I’m good at what I do.
And that’s ok.
No false-modesty qualifiers, no fake pretence that I am anything less than I am. I’m energetic, commanding, and creative. I’m resourceful, can use my initiative and know my limitations.
I’ve not always been able to recognise that I’m any good at… anything. But, years in, thousands of happy customers and audience members, hundreds of pieces of positive feedback, many a satisfied boss, and I can finally see that I’m doing well. Not because they said so, but because I can see it myself.
My captive storytelling audience!
There’s a very good chance that you’re good at what you do too. If you don’t think you are, I have three options for you pal:
Option 1) Have a real think about your work and the impact you have. Are you being a bit too ‘modest’? It’s not immodest to say that you are good at your craft (you know… that thing you spend all day every day doing?). So, take a deep breath and get over it, because if you don’t believe in you, no-one will, then how will you sell your product / service?
Option 2) Get better at what you do. Never just go through the motions. Whatever you put your hand to, put your whole heart and mind to it too.
Option 3) Find something you are good at, and do that instead.
So, how does this translate to your working world? You don’t need to be pulling power poses to gain a little confidence in your craft. Here are my top tips (/ reminders for myself) for valuing yourself and your work.
1) You do not owe anyone a discount.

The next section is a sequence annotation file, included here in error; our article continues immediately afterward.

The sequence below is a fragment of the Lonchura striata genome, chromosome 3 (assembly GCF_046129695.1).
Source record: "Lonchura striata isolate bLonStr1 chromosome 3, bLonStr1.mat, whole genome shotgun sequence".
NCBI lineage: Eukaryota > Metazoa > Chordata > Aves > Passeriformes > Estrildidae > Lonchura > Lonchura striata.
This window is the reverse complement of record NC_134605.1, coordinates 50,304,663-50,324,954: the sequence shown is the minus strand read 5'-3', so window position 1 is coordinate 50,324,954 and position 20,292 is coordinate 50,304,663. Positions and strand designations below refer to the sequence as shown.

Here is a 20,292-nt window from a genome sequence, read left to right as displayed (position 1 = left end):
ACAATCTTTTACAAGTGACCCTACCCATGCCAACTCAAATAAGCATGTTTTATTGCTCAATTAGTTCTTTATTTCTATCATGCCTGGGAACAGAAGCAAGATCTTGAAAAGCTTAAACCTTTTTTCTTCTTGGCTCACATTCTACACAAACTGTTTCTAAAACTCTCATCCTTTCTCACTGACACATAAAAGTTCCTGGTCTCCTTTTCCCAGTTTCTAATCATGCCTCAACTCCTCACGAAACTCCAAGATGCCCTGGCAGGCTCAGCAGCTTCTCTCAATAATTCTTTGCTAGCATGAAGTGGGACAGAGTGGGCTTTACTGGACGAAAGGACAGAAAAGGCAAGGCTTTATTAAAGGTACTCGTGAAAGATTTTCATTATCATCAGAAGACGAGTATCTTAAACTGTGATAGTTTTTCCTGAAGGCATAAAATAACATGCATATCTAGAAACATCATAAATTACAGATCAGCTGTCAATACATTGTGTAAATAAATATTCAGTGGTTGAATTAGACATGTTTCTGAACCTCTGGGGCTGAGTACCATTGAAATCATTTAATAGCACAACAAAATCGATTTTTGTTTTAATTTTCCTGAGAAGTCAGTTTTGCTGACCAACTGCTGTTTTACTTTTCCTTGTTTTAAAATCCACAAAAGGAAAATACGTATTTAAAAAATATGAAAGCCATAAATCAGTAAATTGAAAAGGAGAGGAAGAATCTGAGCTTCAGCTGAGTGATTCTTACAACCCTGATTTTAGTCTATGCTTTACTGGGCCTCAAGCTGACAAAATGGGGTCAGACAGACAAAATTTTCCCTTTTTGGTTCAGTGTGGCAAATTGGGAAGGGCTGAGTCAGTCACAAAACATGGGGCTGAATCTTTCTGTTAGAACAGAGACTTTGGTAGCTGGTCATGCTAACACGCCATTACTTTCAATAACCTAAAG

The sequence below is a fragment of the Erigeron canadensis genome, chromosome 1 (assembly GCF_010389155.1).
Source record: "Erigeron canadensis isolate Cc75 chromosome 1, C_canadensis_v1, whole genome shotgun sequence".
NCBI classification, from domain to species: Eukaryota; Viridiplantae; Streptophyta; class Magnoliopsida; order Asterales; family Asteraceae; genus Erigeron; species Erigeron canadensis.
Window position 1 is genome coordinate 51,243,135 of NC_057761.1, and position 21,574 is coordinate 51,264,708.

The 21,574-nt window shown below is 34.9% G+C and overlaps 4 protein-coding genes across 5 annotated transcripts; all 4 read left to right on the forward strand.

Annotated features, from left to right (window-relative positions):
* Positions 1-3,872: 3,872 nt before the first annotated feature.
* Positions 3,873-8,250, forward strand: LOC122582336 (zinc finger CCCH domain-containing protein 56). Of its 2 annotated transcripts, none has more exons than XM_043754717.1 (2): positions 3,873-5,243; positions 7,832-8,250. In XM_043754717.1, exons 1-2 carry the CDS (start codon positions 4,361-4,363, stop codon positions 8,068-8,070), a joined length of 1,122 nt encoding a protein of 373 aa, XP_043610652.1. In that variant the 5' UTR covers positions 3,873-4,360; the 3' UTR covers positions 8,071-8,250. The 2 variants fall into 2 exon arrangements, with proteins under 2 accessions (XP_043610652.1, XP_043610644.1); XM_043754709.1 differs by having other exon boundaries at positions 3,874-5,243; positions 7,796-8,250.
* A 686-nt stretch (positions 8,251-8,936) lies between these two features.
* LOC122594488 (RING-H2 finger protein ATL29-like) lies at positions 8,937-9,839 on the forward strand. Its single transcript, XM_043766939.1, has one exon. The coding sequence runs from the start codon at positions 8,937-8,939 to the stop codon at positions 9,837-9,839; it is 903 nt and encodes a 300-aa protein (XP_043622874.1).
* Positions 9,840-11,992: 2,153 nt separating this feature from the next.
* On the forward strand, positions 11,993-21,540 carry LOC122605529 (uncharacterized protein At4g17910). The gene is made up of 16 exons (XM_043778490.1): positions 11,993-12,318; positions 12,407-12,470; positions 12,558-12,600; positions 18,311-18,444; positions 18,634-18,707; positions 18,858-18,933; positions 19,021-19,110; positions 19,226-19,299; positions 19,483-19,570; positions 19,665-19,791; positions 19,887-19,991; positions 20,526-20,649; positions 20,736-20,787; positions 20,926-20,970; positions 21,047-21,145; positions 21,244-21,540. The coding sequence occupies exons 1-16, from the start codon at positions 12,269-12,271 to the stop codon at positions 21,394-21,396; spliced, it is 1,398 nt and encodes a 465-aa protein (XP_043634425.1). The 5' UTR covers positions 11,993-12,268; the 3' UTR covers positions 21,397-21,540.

“We can’t pay you because we are a small organisation. But we’d still like you to design, deliver and promote a bespoke event for us. For free. Of course. Because we’re a good cause.”
“I just don’t have the budget to pay you minimum wage…”
“It will be incredible experience for you.”
“Think of all the brilliant exposure.”
Ugh. Companies who try and make it sound like they’d be doing you a favour by ‘letting’ you work for them for free. Uuuuugh. No thanks. You know who doesn’t accept exposure? Tesco. You know what I can’t buy with experience? Petrol. (If you find any shops that will take my ‘new network contacts’ as currency, let me know..!) There are times when you might want to work for free (see below). But, a client leaning on you to bring down your prices, or an organisation that wants your best stuff for free, even an employer offering you less than you deserve – stick to your guns.
I’ve found that if I know what I will work for, and stand firm, people respect it. In 80% of cases, people are just trying their luck. Yes, you want / need the work, but, if you do it on your terms, it will grow and it will be worth it, and you’ll be working with people and organisations who respect you, and your product / service, enough to value its worth.
Write down your price list somewhere, and keep a record of what you charged and to whom. Charge them for the extra travel. Finish when you said you would, and don’t agree to ‘little extras’ unless you want to.
N.B. I’m not *always* the best at this myself. I once took £90 for a three-hour bespoke training course, with bespoke take-away resources, that took me several hours to prepare and cost me £145 to get to. It was for a friend. And y’know… all that useful, fridge-filling experience.